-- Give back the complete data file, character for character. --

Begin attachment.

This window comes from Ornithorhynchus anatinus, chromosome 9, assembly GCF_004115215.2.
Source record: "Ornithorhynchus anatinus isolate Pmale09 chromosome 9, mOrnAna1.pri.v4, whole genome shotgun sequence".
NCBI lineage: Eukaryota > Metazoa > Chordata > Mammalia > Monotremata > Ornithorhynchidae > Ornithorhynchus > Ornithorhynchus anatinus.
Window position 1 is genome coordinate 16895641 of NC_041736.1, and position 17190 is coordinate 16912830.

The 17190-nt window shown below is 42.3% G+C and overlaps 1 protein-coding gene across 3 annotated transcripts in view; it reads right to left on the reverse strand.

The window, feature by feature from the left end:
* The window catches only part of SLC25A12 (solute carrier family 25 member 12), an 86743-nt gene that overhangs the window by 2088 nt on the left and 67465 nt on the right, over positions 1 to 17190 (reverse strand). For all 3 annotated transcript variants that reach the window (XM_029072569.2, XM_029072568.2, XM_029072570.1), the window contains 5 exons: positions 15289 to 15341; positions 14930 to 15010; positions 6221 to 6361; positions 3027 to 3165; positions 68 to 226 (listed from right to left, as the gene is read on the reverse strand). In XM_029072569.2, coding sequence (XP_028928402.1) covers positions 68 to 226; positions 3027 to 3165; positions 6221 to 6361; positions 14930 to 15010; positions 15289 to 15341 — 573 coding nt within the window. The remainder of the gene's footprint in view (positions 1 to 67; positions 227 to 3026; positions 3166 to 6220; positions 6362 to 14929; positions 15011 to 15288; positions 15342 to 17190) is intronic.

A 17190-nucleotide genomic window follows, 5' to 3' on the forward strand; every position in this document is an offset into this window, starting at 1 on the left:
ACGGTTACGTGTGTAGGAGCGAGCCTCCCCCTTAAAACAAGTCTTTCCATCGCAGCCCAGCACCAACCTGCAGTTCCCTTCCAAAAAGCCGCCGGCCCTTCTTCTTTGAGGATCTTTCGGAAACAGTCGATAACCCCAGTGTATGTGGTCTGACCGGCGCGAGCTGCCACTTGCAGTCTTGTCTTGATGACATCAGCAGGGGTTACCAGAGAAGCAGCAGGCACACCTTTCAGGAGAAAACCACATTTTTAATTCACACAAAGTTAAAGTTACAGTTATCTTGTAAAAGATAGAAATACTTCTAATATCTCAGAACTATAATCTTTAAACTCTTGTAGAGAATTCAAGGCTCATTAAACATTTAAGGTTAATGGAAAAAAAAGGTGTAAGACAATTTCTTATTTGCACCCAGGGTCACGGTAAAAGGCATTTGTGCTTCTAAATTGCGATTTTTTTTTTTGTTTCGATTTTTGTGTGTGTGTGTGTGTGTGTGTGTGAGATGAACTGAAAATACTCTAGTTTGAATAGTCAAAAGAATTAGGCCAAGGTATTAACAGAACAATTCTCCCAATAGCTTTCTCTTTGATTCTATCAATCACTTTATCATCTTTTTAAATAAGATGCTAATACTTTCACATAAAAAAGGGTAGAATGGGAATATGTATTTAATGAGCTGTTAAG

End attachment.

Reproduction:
This window comes from Ornithorhynchus anatinus, chromosome 9, assembly GCF_004115215.2.
Source record: "Ornithorhynchus anatinus isolate Pmale09 chromosome 9, mOrnAna1.pri.v4, whole genome shotgun sequence".
NCBI lineage: Eukaryota > Metazoa > Chordata > Mammalia > Monotremata > Ornithorhynchidae > Ornithorhynchus > Ornithorhynchus anatinus.
Window position 1 is genome coordinate 16895641 of NC_041736.1, and position 17190 is coordinate 16912830.

The 17190-nt window shown below is 42.3% G+C and overlaps 1 protein-coding gene across 3 annotated transcripts in view; it reads right to left on the reverse strand.

The window, feature by feature from the left end:
* The window catches only part of SLC25A12 (solute carrier family 25 member 12), an 86743-nt gene that overhangs the window by 2088 nt on the left and 67465 nt on the right, over positions 1 to 17190 (reverse strand). For all 3 annotated transcript variants that reach the window (XM_029072569.2, XM_029072568.2, XM_029072570.1), the window contains 5 exons: positions 15289 to 15341; positions 14930 to 15010; positions 6221 to 6361; positions 3027 to 3165; positions 68 to 226 (listed from right to left, as the gene is read on the reverse strand). In XM_029072569.2, coding sequence (XP_028928402.1) covers positions 68 to 226; positions 3027 to 3165; positions 6221 to 6361; positions 14930 to 15010; positions 15289 to 15341 — 573 coding nt within the window. The remainder of the gene's footprint in view (positions 1 to 67; positions 227 to 3026; positions 3166 to 6220; positions 6362 to 14929; positions 15011 to 15288; positions 15342 to 17190) is intronic.

A 17190-nucleotide genomic window follows, 5' to 3' on the forward strand; every position in this document is an offset into this window, starting at 1 on the left:
ACGGTTACGTGTGTAGGAGCGAGCCTCCCCCTTAAAACAAGTCTTTCCATCGCAGCCCAGCACCAACCTGCAGTTCCCTTCCAAAAAGCCGCCGGCCCTTCTTCTTTGAGGATCTTTCGGAAACAGTCGATAACCCCAGTGTATGTGGTCTGACCGGCGCGAGCTGCCACTTGCAGTCTTGTCTTGATGACATCAGCAGGGGTTACCAGAGAAGCAGCAGGCACACCTTTCAGGAGAAAACCACATTTTTAATTCACACAAAGTTAAAGTTACAGTTATCTTGTAAAAGATAGAAATACTTCTAATATCTCAGAACTATAATCTTTAAACTCTTGTAGAGAATTCAAGGCTCATTAAACATTTAAGGTTAATGGAAAAAAAAGGTGTAAGACAATTTCTTATTTGCACCCAGGGTCACGGTAAAAGGCATTTGTGCTTCTAAATTGCGATTTTTTTTTTTGTTTCGATTTTTGTGTGTGTGTGTGTGTGTGTGTGTGAGATGAACTGAAAATACTCTAGTTTGAATAGTCAAAAGAATTAGGCCAAGGTATTAACAGAACAATTCTCCCAATAGCTTTCTCTTTGATTCTATCAATCACTTTATCATCTTTTTAAATAAGATGCTAATACTTTCACATAAAAAAGGGTAGAATGGGAATATGTATTTAATGAGCTGTTAAG